Whatever you decide to have your kids create, have all the necessary supplies on hand and organized as you introduce the theme and the project they get to make!
Special first day of homeschool breakfast
While I am all about having a pre-determined daily schedule or routine, taking the time on the first day of homeschool to prepare a favorite breakfast for your kids can really start the day off on a fun note.
Think of a breakfast they love but you don’t prepare often. Then think of a way to make that meal extra special.
For example, if you’re going to make waffles, consider adding fresh strawberries with homemade whipped cream. Of if you choose to make special smoothies, add a fresh mint sprig and a few ripe berries as garnish to make it extra fancy.
While these little details don’t seem like that big of a deal, they will matter to your kids!
And when your kids see you putting forth these extra small efforts to make the first day of homeschool super special, they may feel even more excited to begin homeschool themselves!
Introduce your morning meeting routine
One of the very best ways to begin your homeschool day is with a morning meeting.
The morning meeting is the first thing we do for homeschool everyday. It serves to signal your kids that the school day is beginning and can prime their brains to begin learning.
On the first day of homeschool, spend some extra time describing and walking through the morning meeting so your kids will know exactly what to expect everyday.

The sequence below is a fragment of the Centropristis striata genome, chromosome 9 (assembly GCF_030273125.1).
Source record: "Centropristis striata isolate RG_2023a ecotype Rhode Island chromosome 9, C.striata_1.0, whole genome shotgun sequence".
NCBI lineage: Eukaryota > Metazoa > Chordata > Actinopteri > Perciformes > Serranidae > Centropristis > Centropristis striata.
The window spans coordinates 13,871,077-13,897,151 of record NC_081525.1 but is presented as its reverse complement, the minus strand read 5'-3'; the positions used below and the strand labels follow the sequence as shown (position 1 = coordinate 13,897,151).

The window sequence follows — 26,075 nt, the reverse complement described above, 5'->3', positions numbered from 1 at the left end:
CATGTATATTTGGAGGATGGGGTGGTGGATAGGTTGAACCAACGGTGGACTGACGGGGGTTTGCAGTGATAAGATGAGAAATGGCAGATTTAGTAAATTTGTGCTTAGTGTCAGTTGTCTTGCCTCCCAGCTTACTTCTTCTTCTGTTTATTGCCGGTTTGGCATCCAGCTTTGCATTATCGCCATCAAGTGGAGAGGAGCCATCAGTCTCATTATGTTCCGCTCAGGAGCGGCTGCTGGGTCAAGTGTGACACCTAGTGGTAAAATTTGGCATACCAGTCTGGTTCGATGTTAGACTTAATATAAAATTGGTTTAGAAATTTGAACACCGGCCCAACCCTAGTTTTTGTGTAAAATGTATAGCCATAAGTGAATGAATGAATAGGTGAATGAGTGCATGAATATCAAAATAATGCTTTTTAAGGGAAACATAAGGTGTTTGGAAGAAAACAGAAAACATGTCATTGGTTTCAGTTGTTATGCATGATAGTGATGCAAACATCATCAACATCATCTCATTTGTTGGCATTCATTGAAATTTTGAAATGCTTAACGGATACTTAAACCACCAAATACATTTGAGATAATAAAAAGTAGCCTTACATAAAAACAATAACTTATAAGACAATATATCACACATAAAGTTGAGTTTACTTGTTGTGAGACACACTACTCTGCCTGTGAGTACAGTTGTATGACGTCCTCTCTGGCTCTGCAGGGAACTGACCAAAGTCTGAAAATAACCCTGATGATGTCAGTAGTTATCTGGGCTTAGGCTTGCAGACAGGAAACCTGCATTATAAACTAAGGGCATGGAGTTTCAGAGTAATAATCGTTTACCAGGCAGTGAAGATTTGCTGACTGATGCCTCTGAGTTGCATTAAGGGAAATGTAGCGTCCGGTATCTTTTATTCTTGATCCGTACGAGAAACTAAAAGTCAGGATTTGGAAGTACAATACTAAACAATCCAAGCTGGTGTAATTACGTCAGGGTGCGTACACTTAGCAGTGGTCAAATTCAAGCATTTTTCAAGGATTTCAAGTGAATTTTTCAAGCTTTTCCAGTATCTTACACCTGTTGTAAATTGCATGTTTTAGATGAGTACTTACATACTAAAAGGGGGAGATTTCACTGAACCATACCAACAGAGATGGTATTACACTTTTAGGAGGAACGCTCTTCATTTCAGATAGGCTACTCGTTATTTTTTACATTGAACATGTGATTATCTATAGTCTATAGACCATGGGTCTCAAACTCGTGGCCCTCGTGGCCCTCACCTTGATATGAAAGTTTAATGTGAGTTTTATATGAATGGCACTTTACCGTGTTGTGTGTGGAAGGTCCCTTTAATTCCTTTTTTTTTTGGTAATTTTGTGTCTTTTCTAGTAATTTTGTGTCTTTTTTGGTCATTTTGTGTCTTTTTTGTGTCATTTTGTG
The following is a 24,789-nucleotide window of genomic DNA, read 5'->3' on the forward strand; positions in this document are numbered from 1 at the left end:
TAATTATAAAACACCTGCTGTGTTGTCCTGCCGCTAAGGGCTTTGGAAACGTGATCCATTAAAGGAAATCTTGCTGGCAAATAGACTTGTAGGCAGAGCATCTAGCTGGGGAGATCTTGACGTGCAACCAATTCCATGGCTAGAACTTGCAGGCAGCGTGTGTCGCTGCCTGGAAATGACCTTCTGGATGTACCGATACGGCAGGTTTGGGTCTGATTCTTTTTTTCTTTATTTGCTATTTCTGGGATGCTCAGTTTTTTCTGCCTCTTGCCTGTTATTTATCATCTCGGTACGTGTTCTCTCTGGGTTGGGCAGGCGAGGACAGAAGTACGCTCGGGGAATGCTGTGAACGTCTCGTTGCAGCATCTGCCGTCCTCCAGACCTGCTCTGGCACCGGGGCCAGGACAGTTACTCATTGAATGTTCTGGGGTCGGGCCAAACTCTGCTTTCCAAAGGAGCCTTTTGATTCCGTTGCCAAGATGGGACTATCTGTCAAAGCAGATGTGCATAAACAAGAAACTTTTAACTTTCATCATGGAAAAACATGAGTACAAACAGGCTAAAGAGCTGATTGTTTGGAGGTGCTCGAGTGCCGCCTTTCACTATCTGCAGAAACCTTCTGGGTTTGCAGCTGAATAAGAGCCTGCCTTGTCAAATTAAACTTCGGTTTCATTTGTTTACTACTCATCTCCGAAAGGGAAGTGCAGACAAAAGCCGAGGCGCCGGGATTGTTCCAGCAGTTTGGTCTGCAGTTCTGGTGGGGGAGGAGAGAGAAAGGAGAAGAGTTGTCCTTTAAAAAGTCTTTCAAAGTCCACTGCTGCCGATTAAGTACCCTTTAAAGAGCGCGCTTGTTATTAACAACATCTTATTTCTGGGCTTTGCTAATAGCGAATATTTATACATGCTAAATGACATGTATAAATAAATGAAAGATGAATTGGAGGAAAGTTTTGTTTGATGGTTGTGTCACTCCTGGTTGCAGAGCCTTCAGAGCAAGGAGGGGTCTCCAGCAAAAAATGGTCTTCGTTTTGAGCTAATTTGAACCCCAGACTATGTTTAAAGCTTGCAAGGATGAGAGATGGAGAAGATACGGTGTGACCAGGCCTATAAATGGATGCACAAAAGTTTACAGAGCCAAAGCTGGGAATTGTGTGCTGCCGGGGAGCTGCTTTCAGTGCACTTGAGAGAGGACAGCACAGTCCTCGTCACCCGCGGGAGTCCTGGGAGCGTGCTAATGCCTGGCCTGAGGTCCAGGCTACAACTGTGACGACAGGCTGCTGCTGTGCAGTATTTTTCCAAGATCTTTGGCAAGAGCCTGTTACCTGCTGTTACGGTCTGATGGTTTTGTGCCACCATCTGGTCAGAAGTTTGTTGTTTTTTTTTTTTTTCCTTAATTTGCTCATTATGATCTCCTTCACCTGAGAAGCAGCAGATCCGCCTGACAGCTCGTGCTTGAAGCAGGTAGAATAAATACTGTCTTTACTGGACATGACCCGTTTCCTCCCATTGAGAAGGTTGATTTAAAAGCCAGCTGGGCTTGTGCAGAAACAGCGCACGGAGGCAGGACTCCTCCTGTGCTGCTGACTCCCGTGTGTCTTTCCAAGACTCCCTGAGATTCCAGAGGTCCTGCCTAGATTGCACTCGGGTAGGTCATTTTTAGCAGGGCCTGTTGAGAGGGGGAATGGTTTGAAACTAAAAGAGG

What to do during your morning meeting
Here are some ideas of what you could do during your morning meeting:
- recite the Pledge of Allegiance
- sing your country’s national anthem
- offer a family prayer
- hold a short devotional
- sing a song that teaches the days of the week, months of the year, the planets, or the fifty States, etc.
- do a quick logic puzzle or rebus together
- recite your theme for the school year
- discuss the date and the weather
- have a country focus and learn one fact about a new country (we studied one country a week a few years ago)
- read aloud together from a work of classic literature (I love the Classic Starts series that makes understanding the classics so much easier – and more fun!)
You don’t have to do all of these things in your morning meeting.
In fact, it is much better if you can keep the morning meeting short – 15 minutes or less is ideal! (Other than the read aloud portion).
On the first day of homeschool, expect the morning meeting to take a bit longer as you describe what you are doing and why. Remember, having your morning meeting is extremely important – it will be the foundation for every day of the upcoming school year.
Go over your kids’ weekly assignment schedules
Part of your morning meeting on the first day of homeschool can be spent reviewing your kids’ weekly assignment schedules.
Kids (and adults!) perform better when they have a clear picture of what is expected of them, and this is true in an academic setting as well.
Whether you are facilitating virtual school or are teaching from a homeschool curriculum, having a weekly assignment schedule will help your kids stay organized.